By Rebecca Galanopoulos Jones, head of research, Alibra Shipping Ltd.
If we were led to believe that the Capesize market couldn’t get any worse this year following 2019’s disastrous Q1 that saw iron ore exports from Brazil come to a halt following the tragic dam disaster, then we were very much mistaken. Q1 2020 saw the Baltic Capesize Index (BCI) enter negative territory for the first time and the period market stagnated with few fixtures reported. Much of this downturn has been blamed on the Covid-19 pandemic but have there been other factors at play?
Whilst the dry bulk market has come to expect a seasonal lull in Q1 with the Lunar New Year holidays in the Far East, this year we have been dealing with an exceptional situation to say the very least as the Coronavirus pandemic continues to have an unprecedented effect globally. The dry bulk market now finds itself in a unique situation where demand has plummeted and at the same time, we are seeing pressure on cargo supply due to mines being shut down alongside all manner of logistical issues including port closures.
Pre pandemic trade relations between the US and China appeared to be thawing, Trump has since embarked on a campaign to fuel media theories surrounding China’s involvement in the pandemic so as to shift blame away from his administration. Sentiment and increased demand from China is also leading the recovery as the Far East begins to emerge from lock down. Stimulus measures are beginning to take effect and China steel demand and production is bounding back. This is not a new phenomenon for China to shut down and open up, although in this instance it has been for a much longer period and more pronounced than you would normally expect.
Macroeconomic factors have undoubtedly put pressure on larger bulk carriers but this sector has also been affected by other external factors that have pushed rates and fixture levels to similar levels seen in the wake of the Vale dam disaster that shut down iron ore production in Brazil last year. In Q1 the average period rate for capes for one-year for the first quarter of 2020 was $14,200/pdpr, up just one percent year on year from the same period in 2019. Capes saw additional pressure early February from the cyclone in Australia that saw iron ore exports from Dampier hit an 11-year low of less than 8mt. Australia has since reported that output for March has seen a recovery as March exports from Dampier then rebounded the following month to 12.8t. Port Hedland, the world’s largest iron ore hub, reported a jump in exports that is 31.8% higher than for the same period last year where exports from this terminal came to a halt due to Cyclone Veronica. Meanwhile activity from Brazil was significantly reduced in Q1 with the latest official statistics from Brazil indicating a decline in March iron ore exports that was 25.9% lower than a year ago and the lowest levels seen since 2012, due to heavy rains and increased safety measures following last years’ dam incident.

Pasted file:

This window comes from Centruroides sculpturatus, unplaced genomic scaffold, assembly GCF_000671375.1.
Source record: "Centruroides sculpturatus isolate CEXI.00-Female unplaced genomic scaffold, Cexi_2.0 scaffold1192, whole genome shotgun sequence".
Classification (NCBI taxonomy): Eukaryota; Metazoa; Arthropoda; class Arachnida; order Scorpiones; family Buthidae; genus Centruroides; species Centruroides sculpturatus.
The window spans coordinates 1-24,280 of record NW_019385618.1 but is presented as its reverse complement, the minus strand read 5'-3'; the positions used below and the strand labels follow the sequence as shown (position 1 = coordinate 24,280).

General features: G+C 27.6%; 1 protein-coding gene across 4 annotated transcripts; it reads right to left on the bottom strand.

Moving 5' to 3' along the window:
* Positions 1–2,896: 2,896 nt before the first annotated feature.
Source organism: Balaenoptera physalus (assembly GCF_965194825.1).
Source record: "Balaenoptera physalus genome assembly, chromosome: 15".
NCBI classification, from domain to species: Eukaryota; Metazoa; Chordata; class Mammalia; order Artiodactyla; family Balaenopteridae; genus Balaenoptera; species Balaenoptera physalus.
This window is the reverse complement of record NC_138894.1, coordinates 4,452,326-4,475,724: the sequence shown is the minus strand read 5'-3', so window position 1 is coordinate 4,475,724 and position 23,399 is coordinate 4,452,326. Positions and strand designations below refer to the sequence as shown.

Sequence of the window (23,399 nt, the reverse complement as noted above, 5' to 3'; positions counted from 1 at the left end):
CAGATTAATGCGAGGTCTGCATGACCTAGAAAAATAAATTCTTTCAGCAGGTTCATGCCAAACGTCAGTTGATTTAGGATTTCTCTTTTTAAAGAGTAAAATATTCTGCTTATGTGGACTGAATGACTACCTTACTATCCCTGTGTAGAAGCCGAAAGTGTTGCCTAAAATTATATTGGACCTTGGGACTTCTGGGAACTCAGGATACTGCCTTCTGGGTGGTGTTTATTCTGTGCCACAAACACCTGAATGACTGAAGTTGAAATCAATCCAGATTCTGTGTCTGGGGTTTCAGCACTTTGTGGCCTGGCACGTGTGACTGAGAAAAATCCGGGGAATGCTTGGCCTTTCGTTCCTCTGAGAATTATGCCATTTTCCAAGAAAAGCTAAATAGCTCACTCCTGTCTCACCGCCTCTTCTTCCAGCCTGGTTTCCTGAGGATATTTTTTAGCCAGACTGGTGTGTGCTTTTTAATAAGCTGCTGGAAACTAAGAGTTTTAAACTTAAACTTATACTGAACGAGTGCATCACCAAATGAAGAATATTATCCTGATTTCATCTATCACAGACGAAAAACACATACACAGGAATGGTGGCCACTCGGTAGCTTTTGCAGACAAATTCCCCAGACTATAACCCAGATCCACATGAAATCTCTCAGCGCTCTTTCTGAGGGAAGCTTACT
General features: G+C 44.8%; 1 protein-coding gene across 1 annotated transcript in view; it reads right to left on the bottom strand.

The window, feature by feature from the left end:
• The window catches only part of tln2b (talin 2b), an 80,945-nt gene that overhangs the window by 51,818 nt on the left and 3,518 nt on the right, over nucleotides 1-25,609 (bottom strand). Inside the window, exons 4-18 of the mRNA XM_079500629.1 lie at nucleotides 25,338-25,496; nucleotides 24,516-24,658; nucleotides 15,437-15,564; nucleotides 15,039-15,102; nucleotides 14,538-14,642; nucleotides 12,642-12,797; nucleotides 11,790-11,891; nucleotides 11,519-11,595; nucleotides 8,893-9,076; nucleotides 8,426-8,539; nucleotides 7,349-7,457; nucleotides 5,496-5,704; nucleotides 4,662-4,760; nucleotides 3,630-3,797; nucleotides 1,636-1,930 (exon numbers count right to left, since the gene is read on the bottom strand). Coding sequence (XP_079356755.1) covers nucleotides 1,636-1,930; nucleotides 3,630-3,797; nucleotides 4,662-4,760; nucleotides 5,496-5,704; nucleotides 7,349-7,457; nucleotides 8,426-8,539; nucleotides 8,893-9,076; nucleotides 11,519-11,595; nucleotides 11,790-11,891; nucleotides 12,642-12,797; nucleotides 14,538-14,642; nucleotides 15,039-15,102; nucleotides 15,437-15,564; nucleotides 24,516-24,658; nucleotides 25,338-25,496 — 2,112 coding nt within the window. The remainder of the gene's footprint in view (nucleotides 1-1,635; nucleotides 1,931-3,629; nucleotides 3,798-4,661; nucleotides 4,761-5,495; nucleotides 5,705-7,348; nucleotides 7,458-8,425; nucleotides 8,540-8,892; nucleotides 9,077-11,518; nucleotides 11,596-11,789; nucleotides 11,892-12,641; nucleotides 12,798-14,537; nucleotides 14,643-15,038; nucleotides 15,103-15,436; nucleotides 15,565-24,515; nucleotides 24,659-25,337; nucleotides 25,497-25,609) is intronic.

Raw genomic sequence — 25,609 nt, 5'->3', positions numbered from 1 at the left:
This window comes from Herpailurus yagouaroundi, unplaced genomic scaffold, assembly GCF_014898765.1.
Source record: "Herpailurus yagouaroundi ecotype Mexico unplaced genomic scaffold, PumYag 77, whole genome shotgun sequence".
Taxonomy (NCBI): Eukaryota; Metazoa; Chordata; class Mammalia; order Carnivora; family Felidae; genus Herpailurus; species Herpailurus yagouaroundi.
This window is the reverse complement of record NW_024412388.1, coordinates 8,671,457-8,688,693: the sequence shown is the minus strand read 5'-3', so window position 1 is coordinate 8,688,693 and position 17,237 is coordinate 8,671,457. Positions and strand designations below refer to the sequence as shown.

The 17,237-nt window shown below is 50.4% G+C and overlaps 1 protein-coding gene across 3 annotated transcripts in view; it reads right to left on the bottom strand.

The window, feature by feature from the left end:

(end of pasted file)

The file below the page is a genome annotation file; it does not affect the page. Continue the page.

This is in part why, in spite of the pandemic, we are now starting to see a recover in rates for the larger sizes and it’s becoming a tale of two markets as Capesize rates are finally showing some positive sentiment as these seasonal issues come to an end in Australia and Brazil we are now starting to see some recovery for capes. However global factors continue to affect the smaller vessels, we have seen the Baltic Supramax Index (BSI) fall to the lowest levels in over a year and on the period front, rates remain low with very few fixtures reported. Improving sentiment in China is key if we are to see an overall sustained recovery in dry bulk in Q2.